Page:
5. F. C. Cîrstea and J. Vétois, “Fundamental solutions for anisotropic elliptic equations: existence and a priori estimates,” Communications in Partial Differential Equations, vol. 40, no. 4, pp. 727–765, 2015. View at Publisher · View at Google Scholar · View at MathSciNet · View at Scopus
  6. D. S. Dumitru, “Multiplicity of solutions for a nonlinear degenerate problem in anisotropic variable exponent spaces,” Bulletin of the Malaysian Mathematical Sciences Society, vol. 36, no. 1, pp. 117–130, 2013. View at Google Scholar · View at MathSciNet
  7. A. El Hamidi and J. Vétois, “Sharp Sobolev asymptotics for critical anisotropic equations,” Archive for Rational Mechanics and Analysis, vol. 192, no. 1, pp. 1–36, 2009. View at Publisher · View at Google Scholar · View at MathSciNet · View at Scopus
  8. X. Fan, “Anisotropic variable exponent Sobolev spaces and p(x)-Laplacian equations,” Complex Variables and Elliptic Equations, vol. 56, no. 7-9, pp. 623–642, 2011. View at Publisher · View at Google Scholar
  9. I. Fragalà, F. Gazzola, and B. Kawohl, “Existence and nonexistence results for anisotropic quasilinear elliptic equations,” Annales de l'Institut Henri Poincaré C: Non Linear Analysis, vol. 21, no. 5, pp. 715–734, 2004. View at Publisher · View at Google Scholar · View at MathSciNet · View at Scopus
  10. B. Kone, S. Ouaro, and S. Traore, “Weak solutions for anisotropic nonlinear elliptic equations with variable exponents,” Electronic Journal of Differential Equations, vol. 2009, no. 144, pp. 1–11, 2009. View at Google Scholar · View at MathSciNet
  11. A. Ourraoui, “On a nonlocal p(x)-Laplacian equations via genus theory,” Rivista di Matematica della Università di Parma, In press.
  12. J. Vétois, “Strong maximum principles for anisotropic elliptic and parabolic equations,” Advanced Nonlinear Studies, vol. 12, no. 1, pp. 101–114, 2012. View at Google Scholar · View at MathSciNet · View at Scopus
  13. J. Vétoiss, “Existence and regularity for critical Anisotropic equations with critical directions,” Advances in Differential Equations, vol. 16, no. 1-2, pp. 61–83, 2011. View at Google Scholar · View at MathSciNet · View at Scopus
  14. J. Batt and Y. Li, “The positive solutions of the Matukuma equation and the problem of finite radius and finite mass,” Archive for Rational Mechanics and Analysis, vol. 198, no. 2, pp. 613–675, 2010. View at Publisher · View at Google Scholar · View at MathSciNet · View at Scopus
  15. A. J. Simmonds, “Electro-rheological valves in a hydraulic circuit,” IEE Proceedings D: Control Theory and Applications, vol. 138, no. 4, pp. 400–404, 1991. View at Publisher · View at Google Scholar · View at Scopus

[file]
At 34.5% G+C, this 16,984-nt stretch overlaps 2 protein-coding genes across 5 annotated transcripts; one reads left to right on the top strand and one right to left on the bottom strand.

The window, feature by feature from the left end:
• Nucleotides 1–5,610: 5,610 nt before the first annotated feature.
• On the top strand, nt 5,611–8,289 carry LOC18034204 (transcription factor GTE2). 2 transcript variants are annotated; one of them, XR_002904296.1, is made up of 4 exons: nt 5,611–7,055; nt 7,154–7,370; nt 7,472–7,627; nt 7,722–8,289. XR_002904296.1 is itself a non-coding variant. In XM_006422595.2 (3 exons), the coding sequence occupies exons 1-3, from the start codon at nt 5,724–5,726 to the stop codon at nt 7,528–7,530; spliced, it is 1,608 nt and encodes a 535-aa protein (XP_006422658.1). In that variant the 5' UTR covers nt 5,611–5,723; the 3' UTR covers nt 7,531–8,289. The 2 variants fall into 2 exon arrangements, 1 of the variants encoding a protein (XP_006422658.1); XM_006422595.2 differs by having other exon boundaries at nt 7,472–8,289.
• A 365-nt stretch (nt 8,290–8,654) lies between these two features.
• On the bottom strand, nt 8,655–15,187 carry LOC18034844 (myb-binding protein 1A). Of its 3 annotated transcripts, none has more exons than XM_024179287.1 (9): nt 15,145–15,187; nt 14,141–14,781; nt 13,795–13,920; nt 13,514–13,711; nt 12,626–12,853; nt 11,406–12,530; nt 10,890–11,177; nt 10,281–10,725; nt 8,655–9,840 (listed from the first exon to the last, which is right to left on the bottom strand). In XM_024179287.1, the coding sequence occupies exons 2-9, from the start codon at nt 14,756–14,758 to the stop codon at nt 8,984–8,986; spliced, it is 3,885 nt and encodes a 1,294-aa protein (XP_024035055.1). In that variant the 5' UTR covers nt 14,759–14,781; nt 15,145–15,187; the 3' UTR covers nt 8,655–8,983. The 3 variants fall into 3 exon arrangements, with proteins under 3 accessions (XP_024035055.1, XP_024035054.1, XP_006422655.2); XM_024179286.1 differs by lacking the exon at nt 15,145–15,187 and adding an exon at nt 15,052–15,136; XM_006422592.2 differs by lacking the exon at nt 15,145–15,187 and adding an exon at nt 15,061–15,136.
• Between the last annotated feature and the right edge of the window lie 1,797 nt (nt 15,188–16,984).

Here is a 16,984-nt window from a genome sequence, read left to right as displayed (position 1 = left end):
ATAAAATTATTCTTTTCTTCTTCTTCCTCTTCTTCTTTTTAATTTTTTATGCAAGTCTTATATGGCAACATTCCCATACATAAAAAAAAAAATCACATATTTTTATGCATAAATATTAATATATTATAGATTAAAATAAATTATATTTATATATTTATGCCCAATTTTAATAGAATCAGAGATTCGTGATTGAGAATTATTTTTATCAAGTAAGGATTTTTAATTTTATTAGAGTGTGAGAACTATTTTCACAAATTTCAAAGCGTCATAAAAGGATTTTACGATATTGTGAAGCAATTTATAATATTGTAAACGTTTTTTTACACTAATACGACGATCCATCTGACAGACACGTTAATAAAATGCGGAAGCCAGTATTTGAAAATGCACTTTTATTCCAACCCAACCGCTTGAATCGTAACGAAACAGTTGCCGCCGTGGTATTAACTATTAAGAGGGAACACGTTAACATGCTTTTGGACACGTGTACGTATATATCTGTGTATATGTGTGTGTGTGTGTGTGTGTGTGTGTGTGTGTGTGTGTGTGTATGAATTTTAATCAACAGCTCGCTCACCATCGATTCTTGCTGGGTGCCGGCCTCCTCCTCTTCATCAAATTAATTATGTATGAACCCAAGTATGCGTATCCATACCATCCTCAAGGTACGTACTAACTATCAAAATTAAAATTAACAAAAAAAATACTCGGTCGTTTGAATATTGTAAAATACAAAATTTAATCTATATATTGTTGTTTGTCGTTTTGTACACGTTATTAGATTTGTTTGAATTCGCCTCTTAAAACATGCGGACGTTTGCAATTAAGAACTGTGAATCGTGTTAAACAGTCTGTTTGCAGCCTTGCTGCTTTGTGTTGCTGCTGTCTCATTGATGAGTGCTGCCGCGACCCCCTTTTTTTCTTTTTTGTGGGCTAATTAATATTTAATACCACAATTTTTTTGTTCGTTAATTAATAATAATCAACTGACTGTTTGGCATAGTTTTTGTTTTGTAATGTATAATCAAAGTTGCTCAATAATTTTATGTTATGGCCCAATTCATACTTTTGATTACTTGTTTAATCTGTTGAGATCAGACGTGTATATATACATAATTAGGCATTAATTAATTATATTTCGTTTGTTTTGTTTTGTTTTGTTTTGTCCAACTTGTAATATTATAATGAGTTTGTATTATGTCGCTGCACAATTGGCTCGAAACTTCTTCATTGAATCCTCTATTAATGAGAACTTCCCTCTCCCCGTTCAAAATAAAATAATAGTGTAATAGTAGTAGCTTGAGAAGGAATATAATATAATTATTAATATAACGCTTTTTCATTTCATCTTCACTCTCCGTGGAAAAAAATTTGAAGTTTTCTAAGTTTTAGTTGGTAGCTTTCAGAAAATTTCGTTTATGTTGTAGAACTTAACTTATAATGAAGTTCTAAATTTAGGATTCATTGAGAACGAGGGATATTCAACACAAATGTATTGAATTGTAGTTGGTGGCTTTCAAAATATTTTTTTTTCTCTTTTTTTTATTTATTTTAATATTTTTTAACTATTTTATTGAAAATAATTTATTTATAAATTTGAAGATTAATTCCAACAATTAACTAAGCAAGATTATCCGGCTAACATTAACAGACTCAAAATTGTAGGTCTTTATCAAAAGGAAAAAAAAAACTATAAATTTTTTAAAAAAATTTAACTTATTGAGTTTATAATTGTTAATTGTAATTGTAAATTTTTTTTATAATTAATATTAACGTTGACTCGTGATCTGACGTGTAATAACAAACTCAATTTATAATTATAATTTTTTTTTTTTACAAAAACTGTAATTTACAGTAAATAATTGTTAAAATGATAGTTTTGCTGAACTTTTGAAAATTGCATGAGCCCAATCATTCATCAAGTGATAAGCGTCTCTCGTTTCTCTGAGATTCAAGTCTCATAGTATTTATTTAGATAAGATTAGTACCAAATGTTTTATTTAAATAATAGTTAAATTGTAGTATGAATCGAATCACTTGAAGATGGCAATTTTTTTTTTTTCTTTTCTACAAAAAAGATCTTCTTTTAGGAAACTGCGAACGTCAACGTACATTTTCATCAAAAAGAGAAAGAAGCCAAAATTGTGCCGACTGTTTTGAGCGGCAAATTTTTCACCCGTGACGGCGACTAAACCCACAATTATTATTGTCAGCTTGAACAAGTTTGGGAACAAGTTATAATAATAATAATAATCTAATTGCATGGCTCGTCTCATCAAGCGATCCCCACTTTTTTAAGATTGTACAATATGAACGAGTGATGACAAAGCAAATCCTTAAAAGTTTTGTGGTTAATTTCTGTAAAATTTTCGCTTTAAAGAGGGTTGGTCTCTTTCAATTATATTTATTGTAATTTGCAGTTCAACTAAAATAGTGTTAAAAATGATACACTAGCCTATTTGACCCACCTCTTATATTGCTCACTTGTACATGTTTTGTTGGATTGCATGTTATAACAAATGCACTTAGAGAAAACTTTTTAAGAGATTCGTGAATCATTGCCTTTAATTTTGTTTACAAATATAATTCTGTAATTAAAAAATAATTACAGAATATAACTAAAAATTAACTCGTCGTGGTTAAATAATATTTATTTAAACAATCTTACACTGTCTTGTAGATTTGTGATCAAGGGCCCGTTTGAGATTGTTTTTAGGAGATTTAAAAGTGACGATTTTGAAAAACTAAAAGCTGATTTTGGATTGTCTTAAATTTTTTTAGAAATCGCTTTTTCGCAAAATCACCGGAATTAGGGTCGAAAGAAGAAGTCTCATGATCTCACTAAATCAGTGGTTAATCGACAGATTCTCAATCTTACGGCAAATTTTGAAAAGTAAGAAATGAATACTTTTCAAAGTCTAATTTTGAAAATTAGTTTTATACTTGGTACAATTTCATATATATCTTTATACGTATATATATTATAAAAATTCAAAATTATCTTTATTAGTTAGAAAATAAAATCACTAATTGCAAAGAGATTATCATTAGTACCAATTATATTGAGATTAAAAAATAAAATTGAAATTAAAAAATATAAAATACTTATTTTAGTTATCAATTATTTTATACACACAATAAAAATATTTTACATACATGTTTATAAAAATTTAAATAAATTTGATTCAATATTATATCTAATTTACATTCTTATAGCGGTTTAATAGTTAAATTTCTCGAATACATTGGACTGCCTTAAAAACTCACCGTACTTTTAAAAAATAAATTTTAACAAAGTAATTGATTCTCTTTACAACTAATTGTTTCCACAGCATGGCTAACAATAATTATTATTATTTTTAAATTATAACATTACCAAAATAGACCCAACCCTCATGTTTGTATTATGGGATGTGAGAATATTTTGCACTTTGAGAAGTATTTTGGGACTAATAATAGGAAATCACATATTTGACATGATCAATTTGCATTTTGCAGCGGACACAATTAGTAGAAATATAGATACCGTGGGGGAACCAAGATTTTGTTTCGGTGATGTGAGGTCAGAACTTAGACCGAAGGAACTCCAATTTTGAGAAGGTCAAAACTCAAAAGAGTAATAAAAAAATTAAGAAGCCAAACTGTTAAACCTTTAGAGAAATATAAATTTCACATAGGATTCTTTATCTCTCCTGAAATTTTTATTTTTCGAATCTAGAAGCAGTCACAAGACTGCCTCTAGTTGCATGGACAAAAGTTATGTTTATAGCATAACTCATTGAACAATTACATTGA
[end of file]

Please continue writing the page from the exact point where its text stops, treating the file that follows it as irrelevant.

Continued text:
16. S. N. Antontsev and J. F. Rodrigues, “On stationary thermorheological viscous flows,” Annali dell'Università di Ferrara Sezione VII. Scienze Matematiche, vol. 52, pp. 19–36, 2006. View at Google Scholar
  17. V. V. Zhikov, “Averaging of functionals in the calculus of variations and elasticity,” Mathematics of the USSR-Izvestiya, vol. 29, no. 1, pp. 33–66, 1987. View at Publisher · View at Google Scholar
  18. Y. Chen, S. Levine, and M. Rao, “Variable exponent, linear growth functionals in image restoration,” SIAM Journal on Applied Mathematics, vol. 66, no. 4, pp. 1383–1406, 2006. View at Publisher · View at Google Scholar · View at MathSciNet · View at Scopus
  19. M. Bendahmane, M. Langlais, and M. Saad, “On some anisotropic reaction-diffusion systems with L1-data modeling the propagation of an epidemic disease,” Nonlinear Analysis: Theory, Methods & Applications, vol. 54, no. 4, pp. 617–636, 2003. View at Publisher · View at Google Scholar
  20. D. E. Edmunds and J. R'akosnk, “Sobolev embedding with variable exponent,” Studia Mathematica, vol. 143, no. 3, pp. 267–293, 2000. View at Google Scholar · View at MathSciNet · View at Scopus
  21. O. Kováčik and J. Rákosník, “On spaces Lp(x) and Wk,p(x),” Czechoslovak Mathematical Journal, vol. 41, pp. 592–618, 1991. View at Google Scholar
  22. D. Geng, “Infinitely many solutions of p-Laplacian equations with limit subcritical growth,” Applied Mathematics and Mechanics, vol. 28, no. 10, pp. 1373–1382, 2007. View at Publisher · View at Google Scholar · View at MathSciNet · View at Scopus
  23. P. Pucci, “Geometric description of the mountain pass critical points,” in Contemporary Mathematicians, vol. 2, pp. 469–471, Birkhuser, Basel, Switzerland, 2014. View at Google Scholar
  24. P. Pucci and V. Radulescu, “The impact of the mountain pass theory in nonlinear analysis: a mathematical survey,” Bollettino dell'Unione Matematica Italiana Series IX, vol. 3, pp. 543–584, 2010. View at Google Scholar
  25. M. Willem, Minimax Theorems, Birkhuser, 1996.